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Host race or species? Allozyme characterization of the 'flowering dogwood fly', a member of the Rhagoletis pomonella complex



Host race or species? Allozyme characterization of the 'flowering dogwood fly', a member of the Rhagoletis pomonella complex



Heredity 83: 652-662



The term 'flowering dogwood fly' has been used in the literature for a poorly understood member of the Rhagoletis pomonella sibling species complex infesting the fruits of flowering dogwood (Cornus florida). Electrophoretic analysis of 17 allozyme loci in 21 populations reveals significant frequency differences between the flowering dogwood fly and its closest relative the apple maggot fly, R. pomonella, and between it and the somewhat more distant 'sparkleberry fly'. Frequency differences between the flowering dogwood fly and R. pomonella are as great as 0.817 in the north, but are less in the south, with a maximum difference at one site of only 0.328. No fixed allozyme differences distinguish the flowering dogwood fly anywhere; its only consistent, unique feature is the highest frequency of Aat-259 in the pomonella species group. Population structure of the flowering dogwood fly is moderate with FST=0.084 and fewer latitudinal clines than R. pomonella. The conclusion from the allozyme and life history data is that the flowering dogwood fly is a species, although some interspecific gene flow may be occurring. Additional issues discussed include how to estimate interspecific gene flow when genetic markers are under divergent selection, the appropriate species concept when there is gene flow, and the future of the flowering dogwood fly in the face of the dogwood anthracnose epidemic. The possible utility of a new species concept for phytophagous insects, using as a criterion the capacity of a host race to regenerate the ancestral population, is also discussed.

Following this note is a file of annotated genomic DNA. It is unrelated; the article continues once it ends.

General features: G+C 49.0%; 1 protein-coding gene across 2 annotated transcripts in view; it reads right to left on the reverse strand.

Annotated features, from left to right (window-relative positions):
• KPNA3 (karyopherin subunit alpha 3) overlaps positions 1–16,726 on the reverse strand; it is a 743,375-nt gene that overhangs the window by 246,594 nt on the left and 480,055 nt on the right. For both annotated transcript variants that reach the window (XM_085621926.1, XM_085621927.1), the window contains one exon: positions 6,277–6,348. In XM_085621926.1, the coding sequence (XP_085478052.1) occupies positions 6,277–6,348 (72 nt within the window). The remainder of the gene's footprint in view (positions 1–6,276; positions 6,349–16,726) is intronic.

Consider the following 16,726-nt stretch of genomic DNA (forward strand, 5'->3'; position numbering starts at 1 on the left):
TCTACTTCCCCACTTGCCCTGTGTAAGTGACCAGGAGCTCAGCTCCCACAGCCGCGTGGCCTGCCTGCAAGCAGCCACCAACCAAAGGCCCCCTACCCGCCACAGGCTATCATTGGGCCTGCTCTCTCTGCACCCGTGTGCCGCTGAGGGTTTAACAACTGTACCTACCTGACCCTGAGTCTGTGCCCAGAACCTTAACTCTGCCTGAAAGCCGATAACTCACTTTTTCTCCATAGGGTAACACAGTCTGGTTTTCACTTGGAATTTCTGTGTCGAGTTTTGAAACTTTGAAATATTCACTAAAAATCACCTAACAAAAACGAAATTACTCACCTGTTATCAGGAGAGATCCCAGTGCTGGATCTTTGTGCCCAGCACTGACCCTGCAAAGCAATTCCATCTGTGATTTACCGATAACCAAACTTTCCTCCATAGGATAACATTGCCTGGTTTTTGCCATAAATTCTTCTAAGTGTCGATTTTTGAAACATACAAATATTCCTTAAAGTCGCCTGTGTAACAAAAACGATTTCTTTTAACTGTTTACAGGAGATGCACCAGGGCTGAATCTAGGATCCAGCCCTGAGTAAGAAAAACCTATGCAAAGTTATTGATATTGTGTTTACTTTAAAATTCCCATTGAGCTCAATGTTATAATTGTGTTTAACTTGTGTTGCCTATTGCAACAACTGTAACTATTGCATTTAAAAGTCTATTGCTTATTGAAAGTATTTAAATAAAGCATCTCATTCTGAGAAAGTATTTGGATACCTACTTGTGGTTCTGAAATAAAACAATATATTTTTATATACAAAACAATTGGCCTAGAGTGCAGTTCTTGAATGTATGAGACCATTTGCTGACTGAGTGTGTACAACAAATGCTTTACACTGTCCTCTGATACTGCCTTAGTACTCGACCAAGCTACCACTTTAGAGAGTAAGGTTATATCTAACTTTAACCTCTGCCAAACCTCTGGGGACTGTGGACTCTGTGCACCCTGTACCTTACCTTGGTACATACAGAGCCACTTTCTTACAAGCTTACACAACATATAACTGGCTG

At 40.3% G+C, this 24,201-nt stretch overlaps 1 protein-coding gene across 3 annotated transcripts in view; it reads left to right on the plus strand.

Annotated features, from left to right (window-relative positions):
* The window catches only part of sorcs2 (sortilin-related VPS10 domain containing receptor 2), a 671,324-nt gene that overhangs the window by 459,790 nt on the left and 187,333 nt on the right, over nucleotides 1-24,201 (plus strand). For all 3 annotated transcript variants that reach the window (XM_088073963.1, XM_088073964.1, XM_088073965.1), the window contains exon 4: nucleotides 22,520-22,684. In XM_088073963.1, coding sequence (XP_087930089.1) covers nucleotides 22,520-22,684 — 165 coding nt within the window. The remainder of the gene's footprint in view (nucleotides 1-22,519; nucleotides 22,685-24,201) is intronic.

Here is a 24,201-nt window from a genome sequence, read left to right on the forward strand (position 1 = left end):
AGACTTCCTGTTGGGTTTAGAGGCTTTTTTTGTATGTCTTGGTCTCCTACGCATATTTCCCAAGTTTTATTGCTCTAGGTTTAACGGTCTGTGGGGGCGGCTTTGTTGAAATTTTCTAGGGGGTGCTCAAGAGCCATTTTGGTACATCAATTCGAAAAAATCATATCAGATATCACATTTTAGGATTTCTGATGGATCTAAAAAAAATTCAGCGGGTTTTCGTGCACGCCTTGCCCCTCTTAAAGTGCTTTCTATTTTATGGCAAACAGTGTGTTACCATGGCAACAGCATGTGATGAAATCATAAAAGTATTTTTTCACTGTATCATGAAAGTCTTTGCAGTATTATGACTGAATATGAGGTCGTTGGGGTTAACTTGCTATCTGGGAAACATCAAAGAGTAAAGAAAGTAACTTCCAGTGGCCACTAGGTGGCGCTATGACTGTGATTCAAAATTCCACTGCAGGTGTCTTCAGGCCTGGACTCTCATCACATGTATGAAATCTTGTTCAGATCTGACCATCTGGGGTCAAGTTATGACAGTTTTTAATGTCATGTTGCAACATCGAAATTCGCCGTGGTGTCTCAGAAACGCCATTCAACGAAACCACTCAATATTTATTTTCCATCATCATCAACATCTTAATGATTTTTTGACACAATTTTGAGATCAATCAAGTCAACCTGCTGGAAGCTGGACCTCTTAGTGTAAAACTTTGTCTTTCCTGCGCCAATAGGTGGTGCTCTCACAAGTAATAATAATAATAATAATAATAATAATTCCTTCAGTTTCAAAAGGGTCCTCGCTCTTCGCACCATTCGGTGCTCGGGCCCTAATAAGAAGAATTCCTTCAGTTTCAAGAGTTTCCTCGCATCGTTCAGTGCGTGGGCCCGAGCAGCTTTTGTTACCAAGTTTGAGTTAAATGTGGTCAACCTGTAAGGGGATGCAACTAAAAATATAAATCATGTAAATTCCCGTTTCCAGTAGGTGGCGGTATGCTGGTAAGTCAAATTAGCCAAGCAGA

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Accession: 046274881

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PMID: 10651909


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